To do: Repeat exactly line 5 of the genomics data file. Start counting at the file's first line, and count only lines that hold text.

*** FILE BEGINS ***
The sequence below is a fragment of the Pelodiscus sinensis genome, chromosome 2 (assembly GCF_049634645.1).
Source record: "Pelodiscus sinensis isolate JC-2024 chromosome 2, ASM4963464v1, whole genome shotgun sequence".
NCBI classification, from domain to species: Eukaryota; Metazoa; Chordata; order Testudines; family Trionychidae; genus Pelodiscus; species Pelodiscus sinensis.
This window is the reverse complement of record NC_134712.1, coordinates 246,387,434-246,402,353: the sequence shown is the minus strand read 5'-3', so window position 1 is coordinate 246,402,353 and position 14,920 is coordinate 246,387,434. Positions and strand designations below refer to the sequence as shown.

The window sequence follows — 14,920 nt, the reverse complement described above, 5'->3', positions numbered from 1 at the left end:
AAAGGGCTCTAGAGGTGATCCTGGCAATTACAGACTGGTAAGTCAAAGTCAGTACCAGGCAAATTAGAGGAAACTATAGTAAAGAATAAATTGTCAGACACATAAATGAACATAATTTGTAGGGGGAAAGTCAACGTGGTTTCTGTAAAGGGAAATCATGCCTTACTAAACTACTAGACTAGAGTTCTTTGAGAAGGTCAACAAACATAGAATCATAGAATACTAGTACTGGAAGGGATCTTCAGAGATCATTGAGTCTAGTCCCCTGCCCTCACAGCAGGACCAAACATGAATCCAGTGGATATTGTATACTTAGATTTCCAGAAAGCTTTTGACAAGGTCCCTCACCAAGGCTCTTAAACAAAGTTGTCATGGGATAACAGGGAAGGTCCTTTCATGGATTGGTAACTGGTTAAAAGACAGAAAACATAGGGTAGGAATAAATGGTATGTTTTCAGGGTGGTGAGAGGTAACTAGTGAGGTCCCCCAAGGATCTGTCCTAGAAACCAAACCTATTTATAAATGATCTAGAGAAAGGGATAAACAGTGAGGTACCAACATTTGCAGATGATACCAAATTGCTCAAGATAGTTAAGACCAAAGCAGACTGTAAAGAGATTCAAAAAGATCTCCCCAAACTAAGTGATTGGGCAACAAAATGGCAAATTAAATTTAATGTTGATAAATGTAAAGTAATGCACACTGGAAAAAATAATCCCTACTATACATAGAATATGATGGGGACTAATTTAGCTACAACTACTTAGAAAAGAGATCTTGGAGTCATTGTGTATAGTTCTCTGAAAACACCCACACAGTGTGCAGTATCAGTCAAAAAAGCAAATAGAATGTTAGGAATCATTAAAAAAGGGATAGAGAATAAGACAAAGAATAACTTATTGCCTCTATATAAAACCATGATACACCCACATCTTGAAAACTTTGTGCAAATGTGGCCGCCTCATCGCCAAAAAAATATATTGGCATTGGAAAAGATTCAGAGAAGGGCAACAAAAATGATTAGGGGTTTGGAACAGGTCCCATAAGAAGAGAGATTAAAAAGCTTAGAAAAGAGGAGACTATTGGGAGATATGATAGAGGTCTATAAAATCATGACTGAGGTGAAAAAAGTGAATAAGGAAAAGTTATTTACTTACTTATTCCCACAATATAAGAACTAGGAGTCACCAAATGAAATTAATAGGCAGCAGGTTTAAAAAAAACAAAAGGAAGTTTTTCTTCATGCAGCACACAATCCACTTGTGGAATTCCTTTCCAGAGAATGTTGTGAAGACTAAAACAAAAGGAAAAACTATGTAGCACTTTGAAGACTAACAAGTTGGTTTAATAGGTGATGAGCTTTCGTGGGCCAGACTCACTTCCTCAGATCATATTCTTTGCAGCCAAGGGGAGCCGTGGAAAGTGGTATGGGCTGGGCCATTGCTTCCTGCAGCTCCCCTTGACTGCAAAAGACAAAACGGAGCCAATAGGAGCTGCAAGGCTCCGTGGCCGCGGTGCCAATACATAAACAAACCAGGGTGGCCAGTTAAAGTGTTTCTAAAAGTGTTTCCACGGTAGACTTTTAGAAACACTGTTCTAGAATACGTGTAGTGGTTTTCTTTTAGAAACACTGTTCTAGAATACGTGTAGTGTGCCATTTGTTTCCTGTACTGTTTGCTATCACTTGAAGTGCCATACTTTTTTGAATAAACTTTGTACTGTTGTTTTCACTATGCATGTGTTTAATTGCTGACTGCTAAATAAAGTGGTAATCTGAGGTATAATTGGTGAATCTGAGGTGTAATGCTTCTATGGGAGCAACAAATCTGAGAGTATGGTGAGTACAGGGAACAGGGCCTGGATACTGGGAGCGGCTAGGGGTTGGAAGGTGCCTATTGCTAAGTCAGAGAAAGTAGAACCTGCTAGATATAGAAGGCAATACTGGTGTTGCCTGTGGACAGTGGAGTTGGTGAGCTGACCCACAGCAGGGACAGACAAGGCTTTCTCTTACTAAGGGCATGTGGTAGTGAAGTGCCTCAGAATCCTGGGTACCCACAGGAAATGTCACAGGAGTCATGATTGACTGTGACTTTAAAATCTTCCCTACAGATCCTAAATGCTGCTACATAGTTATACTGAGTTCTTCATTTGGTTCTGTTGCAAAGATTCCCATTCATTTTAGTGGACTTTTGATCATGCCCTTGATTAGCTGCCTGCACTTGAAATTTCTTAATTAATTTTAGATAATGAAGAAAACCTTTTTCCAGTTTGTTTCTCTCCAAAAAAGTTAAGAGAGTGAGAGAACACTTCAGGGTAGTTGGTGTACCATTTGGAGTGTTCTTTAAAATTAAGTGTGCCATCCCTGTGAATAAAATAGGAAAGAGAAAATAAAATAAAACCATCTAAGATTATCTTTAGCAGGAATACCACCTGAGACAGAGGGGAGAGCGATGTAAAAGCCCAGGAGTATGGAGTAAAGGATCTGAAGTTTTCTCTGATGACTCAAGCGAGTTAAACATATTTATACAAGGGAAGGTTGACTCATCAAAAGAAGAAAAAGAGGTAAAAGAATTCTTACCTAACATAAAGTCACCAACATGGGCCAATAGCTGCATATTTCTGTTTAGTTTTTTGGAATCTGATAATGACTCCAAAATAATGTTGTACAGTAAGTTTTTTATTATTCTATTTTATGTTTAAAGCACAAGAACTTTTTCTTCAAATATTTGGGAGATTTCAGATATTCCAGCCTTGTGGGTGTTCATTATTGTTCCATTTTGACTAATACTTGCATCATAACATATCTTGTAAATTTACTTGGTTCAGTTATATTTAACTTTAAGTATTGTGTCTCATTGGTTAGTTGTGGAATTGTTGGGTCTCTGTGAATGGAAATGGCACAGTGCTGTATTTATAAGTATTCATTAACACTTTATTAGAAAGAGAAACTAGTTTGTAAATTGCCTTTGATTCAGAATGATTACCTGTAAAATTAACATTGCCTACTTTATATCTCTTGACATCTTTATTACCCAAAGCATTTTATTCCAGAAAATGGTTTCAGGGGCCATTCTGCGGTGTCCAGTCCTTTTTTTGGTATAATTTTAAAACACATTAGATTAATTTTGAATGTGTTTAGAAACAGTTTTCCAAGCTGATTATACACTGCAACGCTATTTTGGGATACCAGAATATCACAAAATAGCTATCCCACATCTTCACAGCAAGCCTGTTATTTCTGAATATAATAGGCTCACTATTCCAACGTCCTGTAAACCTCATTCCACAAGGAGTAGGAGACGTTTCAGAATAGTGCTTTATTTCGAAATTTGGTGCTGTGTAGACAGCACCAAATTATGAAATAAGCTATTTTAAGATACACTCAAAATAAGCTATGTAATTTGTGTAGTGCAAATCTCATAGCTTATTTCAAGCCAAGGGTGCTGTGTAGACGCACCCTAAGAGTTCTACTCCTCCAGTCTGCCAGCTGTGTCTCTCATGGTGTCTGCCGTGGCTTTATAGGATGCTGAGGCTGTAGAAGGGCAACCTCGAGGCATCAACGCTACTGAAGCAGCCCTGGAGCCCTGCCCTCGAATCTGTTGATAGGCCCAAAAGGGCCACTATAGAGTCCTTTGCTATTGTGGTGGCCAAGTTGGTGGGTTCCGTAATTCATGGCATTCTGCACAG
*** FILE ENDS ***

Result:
The window sequence follows — 14,920 nt, the reverse complement described above, 5'->3', positions numbered from 1 at the left end: